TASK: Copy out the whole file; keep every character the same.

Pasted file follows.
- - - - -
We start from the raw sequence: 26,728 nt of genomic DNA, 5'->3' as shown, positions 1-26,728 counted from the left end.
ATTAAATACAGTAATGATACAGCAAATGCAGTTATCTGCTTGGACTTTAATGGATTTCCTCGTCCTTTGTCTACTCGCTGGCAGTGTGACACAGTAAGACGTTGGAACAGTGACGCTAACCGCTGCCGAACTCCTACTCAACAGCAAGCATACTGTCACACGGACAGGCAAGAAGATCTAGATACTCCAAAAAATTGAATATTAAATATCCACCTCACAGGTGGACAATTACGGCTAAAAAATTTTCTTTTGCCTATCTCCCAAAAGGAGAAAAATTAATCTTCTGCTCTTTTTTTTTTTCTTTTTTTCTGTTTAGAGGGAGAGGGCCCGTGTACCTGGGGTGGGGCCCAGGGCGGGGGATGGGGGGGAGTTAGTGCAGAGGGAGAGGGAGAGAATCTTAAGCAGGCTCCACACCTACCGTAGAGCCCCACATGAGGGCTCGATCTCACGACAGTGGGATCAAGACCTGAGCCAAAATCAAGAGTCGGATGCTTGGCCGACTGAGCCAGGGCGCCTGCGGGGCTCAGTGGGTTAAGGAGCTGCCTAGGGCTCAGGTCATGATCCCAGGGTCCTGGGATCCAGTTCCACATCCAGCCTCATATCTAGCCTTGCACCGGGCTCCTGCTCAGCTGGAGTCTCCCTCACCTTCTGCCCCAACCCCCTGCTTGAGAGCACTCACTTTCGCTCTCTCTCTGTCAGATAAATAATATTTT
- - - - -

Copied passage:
We start from the raw sequence: 26,728 nt of genomic DNA, 5'->3' as shown, positions 1-26,728 counted from the left end.
ATTAAATACAGTAATGATACAGCAAATGCAGTTATCTGCTTGGACTTTAATGGATTTCCTCGTCCTTTGTCTACTCGCTGGCAGTGTGACACAGTAAGACGTTGGAACAGTGACGCTAACCGCTGCCGAACTCCTACTCAACAGCAAGCATACTGTCACACGGACAGGCAAGAAGATCTAGATACTCCAAAAAATTGAATATTAAATATCCACCTCACAGGTGGACAATTACGGCTAAAAAATTTTCTTTTGCCTATCTCCCAAAAGGAGAAAAATTAATCTTCTGCTCTTTTTTTTTTTCTTTTTTTCTGTTTAGAGGGAGAGGGCCCGTGTACCTGGGGTGGGGCCCAGGGCGGGGGATGGGGGGGAGTTAGTGCAGAGGGAGAGGGAGAGAATCTTAAGCAGGCTCCACACCTACCGTAGAGCCCCACATGAGGGCTCGATCTCACGACAGTGGGATCAAGACCTGAGCCAAAATCAAGAGTCGGATGCTTGGCCGACTGAGCCAGGGCGCCTGCGGGGCTCAGTGGGTTAAGGAGCTGCCTAGGGCTCAGGTCATGATCCCAGGGTCCTGGGATCCAGTTCCACATCCAGCCTCATATCTAGCCTTGCACCGGGCTCCTGCTCAGCTGGAGTCTCCCTCACCTTCTGCCCCAACCCCCTGCTTGAGAGCACTCACTTTCGCTCTCTCTCTGTCAGATAAATAATATTTT